A translation of the English sentence "Nobody sang except me" into Spanish would be "Nadie cantó excepto yo". Why does the object pronoun in English become the subject pronoun in Spanish?
You certainly gave me food for thought. Maybe this trick will suffice to explain: rephrase to get the 'subjects' together:
Nadie excepto yo cantó.
Music to my ears. I would say that Spanish is 'functionally consistent' in this case. Is the trick valid in English?
Nobody except I sang.
I think that sounds correct, but I'm not a native speaker so won't conclude on it. However when using but instead of except it really comes out: nobody sang but I / Nobody but I sang'... Which looks kind of weird but I would think those are the right way to use them, the same way one should answer 'it is I' to the question of 'who is it?'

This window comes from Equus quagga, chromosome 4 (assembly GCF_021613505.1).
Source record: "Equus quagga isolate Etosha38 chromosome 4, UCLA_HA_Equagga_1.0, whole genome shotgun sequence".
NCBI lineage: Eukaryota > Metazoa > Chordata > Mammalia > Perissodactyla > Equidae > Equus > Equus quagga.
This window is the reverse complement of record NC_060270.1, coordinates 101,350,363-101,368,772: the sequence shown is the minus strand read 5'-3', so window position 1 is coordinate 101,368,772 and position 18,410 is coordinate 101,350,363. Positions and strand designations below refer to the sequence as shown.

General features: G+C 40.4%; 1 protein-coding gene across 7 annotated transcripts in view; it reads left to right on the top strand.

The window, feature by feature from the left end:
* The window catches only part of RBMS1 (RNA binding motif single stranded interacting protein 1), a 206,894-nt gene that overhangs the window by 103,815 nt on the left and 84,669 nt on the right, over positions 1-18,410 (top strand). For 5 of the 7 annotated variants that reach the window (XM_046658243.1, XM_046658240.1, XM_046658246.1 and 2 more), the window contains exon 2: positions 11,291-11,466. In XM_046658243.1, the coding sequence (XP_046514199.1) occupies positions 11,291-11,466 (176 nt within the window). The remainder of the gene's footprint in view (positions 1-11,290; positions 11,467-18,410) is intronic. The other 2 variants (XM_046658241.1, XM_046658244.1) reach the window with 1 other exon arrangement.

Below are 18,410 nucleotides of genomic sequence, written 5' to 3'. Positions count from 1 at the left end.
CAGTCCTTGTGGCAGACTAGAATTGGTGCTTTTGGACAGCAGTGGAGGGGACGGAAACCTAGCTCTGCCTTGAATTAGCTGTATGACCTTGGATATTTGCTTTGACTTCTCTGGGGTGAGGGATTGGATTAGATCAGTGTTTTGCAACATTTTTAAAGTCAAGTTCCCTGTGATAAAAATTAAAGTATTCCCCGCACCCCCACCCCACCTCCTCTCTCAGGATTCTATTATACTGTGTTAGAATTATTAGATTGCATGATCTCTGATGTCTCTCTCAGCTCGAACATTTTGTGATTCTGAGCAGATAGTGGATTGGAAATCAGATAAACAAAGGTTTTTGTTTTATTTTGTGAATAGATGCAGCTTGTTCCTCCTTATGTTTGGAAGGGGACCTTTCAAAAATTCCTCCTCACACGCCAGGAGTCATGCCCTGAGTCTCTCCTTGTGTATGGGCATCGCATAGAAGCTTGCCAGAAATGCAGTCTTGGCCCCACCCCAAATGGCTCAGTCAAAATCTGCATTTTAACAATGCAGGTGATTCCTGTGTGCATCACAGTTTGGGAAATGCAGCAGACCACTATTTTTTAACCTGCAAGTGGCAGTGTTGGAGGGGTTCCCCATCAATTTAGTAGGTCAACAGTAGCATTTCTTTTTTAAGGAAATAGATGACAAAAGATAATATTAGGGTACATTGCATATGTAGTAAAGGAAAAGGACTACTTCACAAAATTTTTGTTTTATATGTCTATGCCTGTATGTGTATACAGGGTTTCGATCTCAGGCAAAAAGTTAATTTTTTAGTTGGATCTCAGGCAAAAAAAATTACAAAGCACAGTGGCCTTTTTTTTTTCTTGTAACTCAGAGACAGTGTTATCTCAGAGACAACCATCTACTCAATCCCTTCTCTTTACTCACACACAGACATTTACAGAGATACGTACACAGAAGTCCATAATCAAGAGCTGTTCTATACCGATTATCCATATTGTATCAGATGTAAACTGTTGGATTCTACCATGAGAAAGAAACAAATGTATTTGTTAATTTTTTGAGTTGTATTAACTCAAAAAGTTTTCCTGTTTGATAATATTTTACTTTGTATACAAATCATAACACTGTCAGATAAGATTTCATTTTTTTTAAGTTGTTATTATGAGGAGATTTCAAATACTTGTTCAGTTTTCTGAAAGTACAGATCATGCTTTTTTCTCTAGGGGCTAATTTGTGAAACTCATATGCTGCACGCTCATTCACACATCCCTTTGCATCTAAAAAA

PS 1: in grammatical terms, the use of 'yo' (subject pronoun) vs 'mi' (object pronoun) makes perfect sense because I is the person who carried out the act of singing (actually, the only one because no one else joined, right? ;)) So it is actually English the one that is kind of breaking it because Spanish (as I said before) is doing it consistently.